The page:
These challenges with the mighty pachyderms have food some people to use gruesome techniques and unacceptable lethal methods to eradicate them from their residential areas. This Could include using poison baits, toxic pesticides, and live high voltage electric cables in their oaths to kill or shock them. Furthermore, recent reports from southern India of an incident where food laced with firecrackers were given to a female elephant that exploded inside her mouth and killed her painfully. The incident raised a great hue and cry across India, but little has changed to date. Railway and highway accidents killing pachyderms are a common affair. Animal corridors have been established, but little has been done to educate and aware the drivers or book them under Indian Criminal Code for their callous attitude and lack of responsibility.

It is important to better understand the plight of our pachyderm neighbors and then develop suitable strategies for their conservation efforts. As humans, we need to treat them as our friends and not just wild enemies. A gross change in attitude is therefore necessary. 

Picture by: Saikat Kumar Basu. 

Thus the common onslaught of innumerable anthropogenic factors has been decimating the global elephant populations. It is quite unfortunate that even corrupt governments in some countries are involved in the illegal trade of elephant tusks, bones, horns, skin, trunk, feet, and other body parts. It has therefore become quite challenging to protect these helpless giants. Recently, in China forest officials tracked the unprecedented migration of local elephants in the Yunan province using drones to record migration patterns. We are failing to realize and appreciate the great ecological roles played by the elephants in our ecosystems. We as humans have been only focusing on the negative aspect of human-animal conflict without paying attention to the factors why elephants are elephants are moving out of the forests. Habitat destruction, lack of food in the forest, and human pressure beyond carrying capacity on the elephant habitats are forcing them out of their habitats. It is us as humans who are responsible for the crises, not the elephants.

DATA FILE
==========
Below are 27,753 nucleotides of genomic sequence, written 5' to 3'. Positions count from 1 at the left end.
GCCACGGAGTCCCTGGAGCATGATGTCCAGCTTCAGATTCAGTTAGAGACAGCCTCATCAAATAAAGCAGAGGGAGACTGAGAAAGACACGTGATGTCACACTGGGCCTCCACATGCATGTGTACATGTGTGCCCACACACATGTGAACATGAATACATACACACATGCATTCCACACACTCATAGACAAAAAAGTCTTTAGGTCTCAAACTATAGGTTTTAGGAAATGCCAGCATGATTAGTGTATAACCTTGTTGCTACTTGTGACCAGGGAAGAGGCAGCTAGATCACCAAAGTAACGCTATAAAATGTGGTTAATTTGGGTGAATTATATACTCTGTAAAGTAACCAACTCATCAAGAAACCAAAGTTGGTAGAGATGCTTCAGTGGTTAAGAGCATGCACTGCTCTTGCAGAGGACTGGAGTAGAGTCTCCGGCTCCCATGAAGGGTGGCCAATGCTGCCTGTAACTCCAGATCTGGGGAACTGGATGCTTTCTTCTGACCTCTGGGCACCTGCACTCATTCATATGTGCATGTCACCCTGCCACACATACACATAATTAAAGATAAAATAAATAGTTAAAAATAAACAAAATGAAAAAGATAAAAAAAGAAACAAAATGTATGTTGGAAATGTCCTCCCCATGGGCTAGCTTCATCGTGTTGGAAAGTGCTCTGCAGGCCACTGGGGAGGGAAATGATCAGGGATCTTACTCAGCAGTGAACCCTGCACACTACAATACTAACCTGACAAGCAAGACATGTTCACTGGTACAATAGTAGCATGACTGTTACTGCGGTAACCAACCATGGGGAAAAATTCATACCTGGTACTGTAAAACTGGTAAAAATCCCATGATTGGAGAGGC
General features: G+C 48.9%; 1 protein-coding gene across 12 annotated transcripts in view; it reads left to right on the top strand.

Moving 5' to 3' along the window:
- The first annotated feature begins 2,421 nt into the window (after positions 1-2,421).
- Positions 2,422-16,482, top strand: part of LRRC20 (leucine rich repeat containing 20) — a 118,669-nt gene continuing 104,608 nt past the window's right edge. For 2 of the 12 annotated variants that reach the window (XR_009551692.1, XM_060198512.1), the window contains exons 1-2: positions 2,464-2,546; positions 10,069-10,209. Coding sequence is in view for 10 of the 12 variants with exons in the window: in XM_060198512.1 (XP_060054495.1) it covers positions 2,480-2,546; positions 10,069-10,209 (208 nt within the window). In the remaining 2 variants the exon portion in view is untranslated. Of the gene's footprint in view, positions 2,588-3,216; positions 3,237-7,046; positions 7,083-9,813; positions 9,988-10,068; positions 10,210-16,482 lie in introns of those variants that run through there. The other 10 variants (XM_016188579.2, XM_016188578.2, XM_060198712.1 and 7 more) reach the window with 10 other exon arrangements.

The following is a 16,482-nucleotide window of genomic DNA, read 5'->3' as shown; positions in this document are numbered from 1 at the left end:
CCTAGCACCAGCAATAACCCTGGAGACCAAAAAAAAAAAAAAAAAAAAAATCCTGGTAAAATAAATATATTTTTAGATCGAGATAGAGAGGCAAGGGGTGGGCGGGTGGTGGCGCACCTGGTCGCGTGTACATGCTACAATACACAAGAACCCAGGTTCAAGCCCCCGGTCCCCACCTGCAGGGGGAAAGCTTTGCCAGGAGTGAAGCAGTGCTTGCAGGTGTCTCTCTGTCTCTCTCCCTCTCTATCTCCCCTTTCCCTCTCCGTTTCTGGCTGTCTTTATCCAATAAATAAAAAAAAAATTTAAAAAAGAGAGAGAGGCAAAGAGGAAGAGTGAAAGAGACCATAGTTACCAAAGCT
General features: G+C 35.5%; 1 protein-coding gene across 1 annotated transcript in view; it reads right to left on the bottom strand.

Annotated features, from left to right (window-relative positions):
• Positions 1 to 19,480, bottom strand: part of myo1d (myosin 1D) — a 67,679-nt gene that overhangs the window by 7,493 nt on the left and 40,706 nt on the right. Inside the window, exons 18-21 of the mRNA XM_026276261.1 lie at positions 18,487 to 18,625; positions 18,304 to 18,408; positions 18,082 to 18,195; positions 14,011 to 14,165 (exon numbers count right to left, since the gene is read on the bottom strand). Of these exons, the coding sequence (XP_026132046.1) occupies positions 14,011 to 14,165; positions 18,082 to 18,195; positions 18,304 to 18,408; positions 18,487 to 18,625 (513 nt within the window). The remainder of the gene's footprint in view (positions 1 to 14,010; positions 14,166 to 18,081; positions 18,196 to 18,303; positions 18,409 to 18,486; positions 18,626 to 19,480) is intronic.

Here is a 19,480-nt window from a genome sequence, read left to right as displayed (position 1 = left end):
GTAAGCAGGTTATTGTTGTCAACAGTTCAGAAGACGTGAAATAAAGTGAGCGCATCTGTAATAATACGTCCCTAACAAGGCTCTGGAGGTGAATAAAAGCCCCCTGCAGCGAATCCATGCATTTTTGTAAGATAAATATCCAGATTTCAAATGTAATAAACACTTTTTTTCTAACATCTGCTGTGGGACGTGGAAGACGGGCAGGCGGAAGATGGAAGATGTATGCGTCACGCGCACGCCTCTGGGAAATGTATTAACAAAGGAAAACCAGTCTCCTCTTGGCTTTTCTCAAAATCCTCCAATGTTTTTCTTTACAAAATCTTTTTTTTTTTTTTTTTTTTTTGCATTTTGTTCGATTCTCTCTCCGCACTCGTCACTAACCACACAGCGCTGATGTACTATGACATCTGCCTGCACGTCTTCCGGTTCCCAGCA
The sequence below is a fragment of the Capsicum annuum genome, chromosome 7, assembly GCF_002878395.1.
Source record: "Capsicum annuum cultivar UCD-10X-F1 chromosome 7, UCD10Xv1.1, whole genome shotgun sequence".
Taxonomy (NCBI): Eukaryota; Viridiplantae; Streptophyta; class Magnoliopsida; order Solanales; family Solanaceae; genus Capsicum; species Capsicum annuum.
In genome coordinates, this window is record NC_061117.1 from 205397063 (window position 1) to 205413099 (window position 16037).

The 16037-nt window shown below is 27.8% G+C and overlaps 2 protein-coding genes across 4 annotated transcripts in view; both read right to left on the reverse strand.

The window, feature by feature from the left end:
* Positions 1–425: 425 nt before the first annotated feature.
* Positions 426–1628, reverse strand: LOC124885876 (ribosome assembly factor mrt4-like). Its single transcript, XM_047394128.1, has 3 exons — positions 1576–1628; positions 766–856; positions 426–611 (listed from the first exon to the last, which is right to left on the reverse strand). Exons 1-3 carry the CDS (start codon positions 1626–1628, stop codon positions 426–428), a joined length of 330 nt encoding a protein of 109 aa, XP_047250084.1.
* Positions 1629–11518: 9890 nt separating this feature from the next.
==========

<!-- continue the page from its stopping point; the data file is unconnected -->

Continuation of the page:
Elephants are migratory mammals and they need undisturbed land and forest corridors to move from one region to another depending on season and food availability. It is important to respect their biological needs and provide them the space to maintain the privacy of their natural biological cycles. Severe human encroachments into premier elephant habitats and migration corridors are important factors contributing to elephant-human conflicts resulting in tragic incidents on both sides. 

Under these circumstances, elephant conservation both in Asia and Africa has hit a wall too high to climb. The investors in illegal wildlife trade and transportation are investing heavily to arm local tribesmen to track and hunt elephants on an industrial scale wiping out vulnerable herds. The rapid and unprecedented decline in wild elephant populations across sensitive elephant habitats in Asia and Africa now needs international attention and support. The time is short and the danger of extinction for wild elephant herds is becoming increasingly higher by the day. It is fine to act immediately on this to save the pachyderms from the devastating loss of various subpopulations. The exploitation of the gentle giants is causing great concern for their future.